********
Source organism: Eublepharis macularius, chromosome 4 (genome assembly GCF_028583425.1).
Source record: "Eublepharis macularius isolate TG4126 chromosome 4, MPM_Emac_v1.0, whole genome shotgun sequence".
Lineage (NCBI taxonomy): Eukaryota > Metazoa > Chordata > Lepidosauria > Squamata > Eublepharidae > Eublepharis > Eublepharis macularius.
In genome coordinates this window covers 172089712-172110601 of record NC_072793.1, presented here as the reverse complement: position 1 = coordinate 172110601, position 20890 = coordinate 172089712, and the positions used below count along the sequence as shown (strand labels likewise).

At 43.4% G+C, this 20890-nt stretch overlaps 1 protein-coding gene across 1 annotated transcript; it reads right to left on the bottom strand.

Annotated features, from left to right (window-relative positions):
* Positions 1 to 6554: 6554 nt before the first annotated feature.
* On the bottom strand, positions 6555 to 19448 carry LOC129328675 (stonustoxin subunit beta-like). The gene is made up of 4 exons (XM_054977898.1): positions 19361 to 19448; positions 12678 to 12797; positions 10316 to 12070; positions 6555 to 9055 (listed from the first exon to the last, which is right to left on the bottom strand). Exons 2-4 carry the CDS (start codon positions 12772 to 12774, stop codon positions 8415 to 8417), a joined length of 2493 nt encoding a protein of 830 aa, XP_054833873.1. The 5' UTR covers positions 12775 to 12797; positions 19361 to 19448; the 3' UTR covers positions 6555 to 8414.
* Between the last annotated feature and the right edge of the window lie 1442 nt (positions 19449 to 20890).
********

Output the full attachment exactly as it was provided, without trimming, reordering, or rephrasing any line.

Source organism: Eublepharis macularius, chromosome 4 (genome assembly GCF_028583425.1).
Source record: "Eublepharis macularius isolate TG4126 chromosome 4, MPM_Emac_v1.0, whole genome shotgun sequence".
Lineage (NCBI taxonomy): Eukaryota > Metazoa > Chordata > Lepidosauria > Squamata > Eublepharidae > Eublepharis > Eublepharis macularius.
In genome coordinates this window covers 172089712-172110601 of record NC_072793.1, presented here as the reverse complement: position 1 = coordinate 172110601, position 20890 = coordinate 172089712, and the positions used below count along the sequence as shown (strand labels likewise).

At 43.4% G+C, this 20890-nt stretch overlaps 1 protein-coding gene across 1 annotated transcript; it reads right to left on the bottom strand.

Annotated features, from left to right (window-relative positions):
* Positions 1 to 6554: 6554 nt before the first annotated feature.
* On the bottom strand, positions 6555 to 19448 carry LOC129328675 (stonustoxin subunit beta-like). The gene is made up of 4 exons (XM_054977898.1): positions 19361 to 19448; positions 12678 to 12797; positions 10316 to 12070; positions 6555 to 9055 (listed from the first exon to the last, which is right to left on the bottom strand). Exons 2-4 carry the CDS (start codon positions 12772 to 12774, stop codon positions 8415 to 8417), a joined length of 2493 nt encoding a protein of 830 aa, XP_054833873.1. The 5' UTR covers positions 12775 to 12797; positions 19361 to 19448; the 3' UTR covers positions 6555 to 8414.
* Between the last annotated feature and the right edge of the window lie 1442 nt (positions 19449 to 20890).